"The smart office is up to date with the available technology best suited for [a particular industry]," said Ervis Zeqo, business development manager and IT security consultant at eMazzanti Technologies. "That might be IoT for a manufacturer, VR for a design firm or AI for a big data company. What is smart for one may not be for another, and it's always changing."

There is also a high bar for adoption; all of the technology required to build a truly smart office is expensive. Moreover, there aren't a lot of test cases in the market right now, so many companies might be hesitant to make the initial investment required to implement a responsive workplace program without the assurance that it will really provide a return.

"The major obstacle is to convince companies that the improved productivity is worth the initial investment to build the smart office," Reinisch said. "Many companies tend to base decisions on 'benchmarking.' Since this sort of office is not common, it will not be in any of the benchmark comparisons. Offices like this will only be built in companies with creative employees and where the bosses trust the creative employees to know what the employees need." 

For some, the responsive workplace offers an opportunity to extend the office far beyond its walls and enable more complete remote collaboration. While some focus primarily on harnessing digital tools to remake the physical office, others see technology as capable of severing the ties that bind employees to any one locale.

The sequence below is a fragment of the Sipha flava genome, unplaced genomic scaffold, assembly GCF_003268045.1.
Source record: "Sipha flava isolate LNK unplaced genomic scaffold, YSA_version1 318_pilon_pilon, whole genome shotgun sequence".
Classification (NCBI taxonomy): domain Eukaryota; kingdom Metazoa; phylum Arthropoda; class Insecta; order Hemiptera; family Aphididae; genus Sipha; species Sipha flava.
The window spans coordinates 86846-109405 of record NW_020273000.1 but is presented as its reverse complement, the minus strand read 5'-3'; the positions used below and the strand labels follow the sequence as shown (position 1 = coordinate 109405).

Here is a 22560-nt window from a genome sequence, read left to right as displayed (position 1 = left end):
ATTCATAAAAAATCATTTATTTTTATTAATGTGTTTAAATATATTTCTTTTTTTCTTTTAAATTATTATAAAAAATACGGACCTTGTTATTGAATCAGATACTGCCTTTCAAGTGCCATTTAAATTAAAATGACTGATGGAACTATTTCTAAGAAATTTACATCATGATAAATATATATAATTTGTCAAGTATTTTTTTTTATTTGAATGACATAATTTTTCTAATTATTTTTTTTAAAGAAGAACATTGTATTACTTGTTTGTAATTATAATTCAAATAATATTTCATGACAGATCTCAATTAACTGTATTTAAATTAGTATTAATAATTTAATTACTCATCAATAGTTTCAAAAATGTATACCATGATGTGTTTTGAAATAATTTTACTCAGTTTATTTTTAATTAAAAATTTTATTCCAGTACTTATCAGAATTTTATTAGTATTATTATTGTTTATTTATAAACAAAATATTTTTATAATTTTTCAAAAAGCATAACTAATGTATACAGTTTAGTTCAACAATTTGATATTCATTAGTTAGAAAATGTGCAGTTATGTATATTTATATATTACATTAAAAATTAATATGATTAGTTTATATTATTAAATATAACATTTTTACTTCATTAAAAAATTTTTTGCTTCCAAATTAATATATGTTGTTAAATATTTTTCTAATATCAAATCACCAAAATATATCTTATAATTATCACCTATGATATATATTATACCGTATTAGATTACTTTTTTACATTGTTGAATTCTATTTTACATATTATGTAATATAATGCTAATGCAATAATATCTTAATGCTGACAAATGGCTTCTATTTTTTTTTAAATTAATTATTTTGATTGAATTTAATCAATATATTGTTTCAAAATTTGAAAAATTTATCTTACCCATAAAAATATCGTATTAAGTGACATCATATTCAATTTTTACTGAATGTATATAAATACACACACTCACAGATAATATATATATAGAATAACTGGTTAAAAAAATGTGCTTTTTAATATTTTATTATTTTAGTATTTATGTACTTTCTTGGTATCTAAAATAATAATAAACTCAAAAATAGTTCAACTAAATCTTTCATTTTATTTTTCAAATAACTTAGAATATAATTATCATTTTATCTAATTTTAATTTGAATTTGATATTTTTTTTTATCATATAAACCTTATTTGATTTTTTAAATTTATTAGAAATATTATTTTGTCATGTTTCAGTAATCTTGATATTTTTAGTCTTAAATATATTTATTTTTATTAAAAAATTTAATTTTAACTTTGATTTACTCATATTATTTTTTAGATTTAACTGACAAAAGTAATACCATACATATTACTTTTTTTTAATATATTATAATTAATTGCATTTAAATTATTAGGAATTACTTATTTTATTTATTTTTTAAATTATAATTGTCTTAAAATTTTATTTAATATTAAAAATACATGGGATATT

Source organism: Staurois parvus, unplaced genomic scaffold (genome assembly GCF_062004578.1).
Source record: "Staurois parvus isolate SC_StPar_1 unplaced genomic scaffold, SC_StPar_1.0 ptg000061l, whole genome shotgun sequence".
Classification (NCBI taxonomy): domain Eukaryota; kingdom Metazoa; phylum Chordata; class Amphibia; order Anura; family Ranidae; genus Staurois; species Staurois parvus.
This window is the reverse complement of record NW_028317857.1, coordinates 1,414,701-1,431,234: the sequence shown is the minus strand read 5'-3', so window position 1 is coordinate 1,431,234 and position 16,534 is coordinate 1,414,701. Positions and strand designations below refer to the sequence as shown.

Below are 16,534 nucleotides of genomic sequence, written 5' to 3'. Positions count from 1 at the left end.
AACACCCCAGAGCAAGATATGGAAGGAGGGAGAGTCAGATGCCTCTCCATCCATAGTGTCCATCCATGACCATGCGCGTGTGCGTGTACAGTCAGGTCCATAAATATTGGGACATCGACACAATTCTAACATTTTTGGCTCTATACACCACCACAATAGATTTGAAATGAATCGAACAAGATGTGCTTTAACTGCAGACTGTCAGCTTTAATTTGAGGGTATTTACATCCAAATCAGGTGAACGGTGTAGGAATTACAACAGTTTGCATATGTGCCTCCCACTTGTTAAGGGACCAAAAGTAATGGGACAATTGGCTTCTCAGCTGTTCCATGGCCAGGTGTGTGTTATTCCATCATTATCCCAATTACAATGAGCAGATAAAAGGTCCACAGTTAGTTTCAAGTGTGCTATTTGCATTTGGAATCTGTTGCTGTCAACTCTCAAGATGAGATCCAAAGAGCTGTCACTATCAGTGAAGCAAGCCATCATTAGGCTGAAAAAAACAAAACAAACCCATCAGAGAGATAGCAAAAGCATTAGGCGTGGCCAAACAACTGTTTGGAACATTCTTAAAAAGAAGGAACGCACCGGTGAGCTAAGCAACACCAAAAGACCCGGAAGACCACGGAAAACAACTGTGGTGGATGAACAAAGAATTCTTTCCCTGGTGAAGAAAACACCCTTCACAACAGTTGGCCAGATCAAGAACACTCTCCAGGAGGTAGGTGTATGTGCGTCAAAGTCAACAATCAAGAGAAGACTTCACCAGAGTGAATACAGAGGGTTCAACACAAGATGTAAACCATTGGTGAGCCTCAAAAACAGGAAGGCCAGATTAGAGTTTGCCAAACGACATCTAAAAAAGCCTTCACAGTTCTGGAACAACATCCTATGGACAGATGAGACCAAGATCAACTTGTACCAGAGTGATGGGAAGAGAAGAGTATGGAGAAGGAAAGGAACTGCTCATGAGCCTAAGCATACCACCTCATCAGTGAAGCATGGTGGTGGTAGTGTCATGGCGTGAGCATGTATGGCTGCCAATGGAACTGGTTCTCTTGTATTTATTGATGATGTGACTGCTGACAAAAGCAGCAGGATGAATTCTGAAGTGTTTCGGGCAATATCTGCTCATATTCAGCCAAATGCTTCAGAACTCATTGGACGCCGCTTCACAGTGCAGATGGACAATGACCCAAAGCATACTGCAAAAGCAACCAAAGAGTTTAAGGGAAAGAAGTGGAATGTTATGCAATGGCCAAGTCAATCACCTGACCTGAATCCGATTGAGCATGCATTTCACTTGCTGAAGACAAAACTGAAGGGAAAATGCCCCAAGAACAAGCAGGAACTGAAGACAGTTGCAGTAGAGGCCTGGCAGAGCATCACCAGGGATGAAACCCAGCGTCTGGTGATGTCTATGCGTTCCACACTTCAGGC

"The smartest office may be no office at all," said Mike Finley, a machine learning expert at AnswerRocket, an analytics company. "With people working where they want to be, productivity and morale improve, while costs fall. The outdated idea of 'eyes on' supervision can be replaced by real measurements of progress, in real time, by tools that connect business processes to profits. [Augmented reality] meeting spaces are already taking shape and enabling a new level of collaboration."

The potential for the responsive workplace to dissolve the traditional boundaries of the office could have an immense impact on employees' attitudes and the quality of the work they produce. 

"Consider that the growing body of research into productivity and innovation indicates that remote work, co-working spaces and outside-of-the-cubicle work cultures have a profoundly positive impact on both morale and caliber of work," said Gabe Fenigsohn, research manager at digital creative team Cardwell Beach

Harvard Business Review analysis demonstrated that when workers are granted a degree of autonomy by their employers, they tend to feel their work is more meaningful. However, by incorporating smart office technology, employers don't have to trade accountability for worker freedom. A marriage of technology and flexibility allows workers the space they need to produce at their best level without undermining supervision for employers. 

"A smart office … should be tailored to answer their needs and should be able to grow with the employees and companies, learn from them and then give them suggestions on their work," Birsa said. "Smart office tech doesn't need to be earth-shattering. What it will need to do is fit company workflows as seamlessly as possible and improve the way people work, without taking time out of their workday to learn the ropes."

Adam C. Uzialko
Adam C. Uzialko

Adam received his Bachelor's degree in Political Science and Journalism & Media Studies at Rutgers University. He worked for a local newspaper and freelanced for several publications after graduating college. He can be reached by email, or follow him on Twitter.